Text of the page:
(As a side note, it's always better to have LastPass and Authy installed and working on more than one device.  That way, if something goes wrong on one device, you can use one of your other devices instead.)

What can you do?

The best way around this cross-dependency is to have your important login-related information stored somewhere else.  I highly recommend that you have some other backup that doesn't depend in any way on LastPass or Authy or even your computer or mobile devices.  Think of it as a fail-safe or last-resort backup.

That other backup should contain critical information like:

  • userid/password for LastPass
  • userid/password for Authy
  • userid/password for Google or Apple (depending on your mobile devices)
  • userid/password for the email account use use to own/recover other accounts
  • userid/password for your cloud-based backup/sync service(s)
  • mobile device login PINs
  • computer login password
  • BitLocker recovery password (if you have a Windows computer)

But where?

 I have three suggestions for how/where to store that backup:

  1. Print it out on paper:
    • Keep a table of the critical login-related information in your accounts file and print it out on paper.  Yes, the old-fashioned flat white stuff.
    • If you can print it out without service names or userids -- so it's just a list of passwords -- that's even better (in case someone finds it or you lose it), but be absolutely certain that you could look at the page in a year and be able to figure out what each password is for, and that you'll remember what the userids are. 
    • You could compromise and include just the first letter of the service name beside each password; also include the userids (or a short form of them that you will recognize) if you're not absolutely sure you'll remember them.
    • Hide the page somewhere really good. 
    • Put an entry in your calendar to update and reprint the list every, say, 3 months.  At the same time refresh your memory on all the information that you haven't printed out (service name, userids, etc.).
  2. Store it on a full-drive encrypted USB flash drive:
    • VeraCrypt (https://www.veracrypt.fr/en/) is the best way I’m aware of to do this full-drive encryption.  It creates an encrypted virtual drive inside the flash drive.
    • With VeraCrypt you'll then have a completely standalone backup that you can decrypt on any computer in the world (after you download and install VeraCrypt on that computer). 
    • If you get a big enough flash drive, e.g., 256 MB, you can backup all your computer files there. 
    • The downside is that with VeraCrypt you'll have to choose and remember a(nother) password to encrypt/decrypt the virtual drive.  (Don't reuse an existing password for this -- create a new one.)
    • You don't need to hide the flash drive -- because you've chosen a strong password -- but putting it in a (supposedly) fireproof safe would be good.
    • Put an entry in your calendar to update the flash drive with your latest files every, say, 3 months. 
  3. Store it in a second LastPass account:
    • This is more complicated so may not be right for everyone.
    • Create a second LastPass account.
    • Don't enable 2FA on it so there is no cross-dependency with Authy or anything else.
    • The account needs to have (i.e., be owned by) a different email address, of course, but ideally choose an email address that you don't use for anything else, isn't publicly visible, and that no one else knows about.  You should probably create a new one just for this.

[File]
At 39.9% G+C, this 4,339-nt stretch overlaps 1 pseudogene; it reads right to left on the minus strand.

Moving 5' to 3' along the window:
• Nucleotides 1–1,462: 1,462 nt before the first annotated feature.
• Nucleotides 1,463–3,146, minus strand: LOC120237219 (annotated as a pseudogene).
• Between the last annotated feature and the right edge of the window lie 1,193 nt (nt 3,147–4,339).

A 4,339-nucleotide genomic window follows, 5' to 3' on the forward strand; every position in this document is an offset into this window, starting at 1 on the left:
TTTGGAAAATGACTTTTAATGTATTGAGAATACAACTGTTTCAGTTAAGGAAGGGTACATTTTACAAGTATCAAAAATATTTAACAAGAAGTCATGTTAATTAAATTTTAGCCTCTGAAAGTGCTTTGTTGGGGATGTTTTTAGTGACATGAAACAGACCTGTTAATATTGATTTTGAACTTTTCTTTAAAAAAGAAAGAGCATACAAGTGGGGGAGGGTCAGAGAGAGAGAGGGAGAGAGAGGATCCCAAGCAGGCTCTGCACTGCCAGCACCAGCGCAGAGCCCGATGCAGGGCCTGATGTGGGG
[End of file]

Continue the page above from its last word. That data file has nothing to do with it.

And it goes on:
• Choose a really strong password since there's no 2FA to provide additional protection for the account.

How to choose?

Here are some considerations when you're deciding which of the three schemes to go with:

  • Scheme #1 is the simplest, but it's potentially readable by an attacker, and it's at the mercy of local physical threats like fire, water damage from fire, theft, etc.  If you're traveling, the page is risky to bring along.
  • Scheme #2 has the benefit of backing up all your files at the same time (if you want), and can't be read if someone finds it, but it too is subject to some of the above local physical threats as well as to EMP.  :)  You can bring the flash drive with you when traveling.
  • Scheme #3 is in the cloud so is not subject to local physical threats, but it's dependent on a third-party.  It's also accessible over the Internet, just by knowing the userid and password -- both a benefit and a risk.  There's nothing you need to bring when traveling.

Availability (of your data, your systems, etc.) is a key pillar of information security, and resilience is necessary for availability.  If you implement one or more of these three fail-safe backup schemes, you’ll be a lot more resilient to the nasty shocks that can hit your digital life.

June 6, 2020

Cybersecurity Hygiene slides

Earlier this week I presented an information security talk via Zoom to the Okanagan Young Professionals Collective.  The OYP Collective is sponsored by the Central Okanagan Economic Development Commission (COEDC).

Unlike most of my talks this one was aimed entirely at individuals, although with a for pointers small business too.  Of course all the security controls that I presented fully apply to businesses of all sizes.

Here is the PDF of my presentation. And this is the TL;DR in case you want to start taking action (and I hope you will):
  1. Ensure you/family/team are resistant to social engineering
  2. Get a password manager and stop typing your passwords
  3. Change all passwords to unique, starting with most important
  4. Get a TOTP authenticator and use it wherever supported
  5. Ensure your main email account is damned secure
  6. Back up your data (encrypted) to the cloud and locally
  7. Harden all your devices: updates, strong PINs/PWs, FDE, ...
  8. Train yourself/family/team on security & privacy, keep learning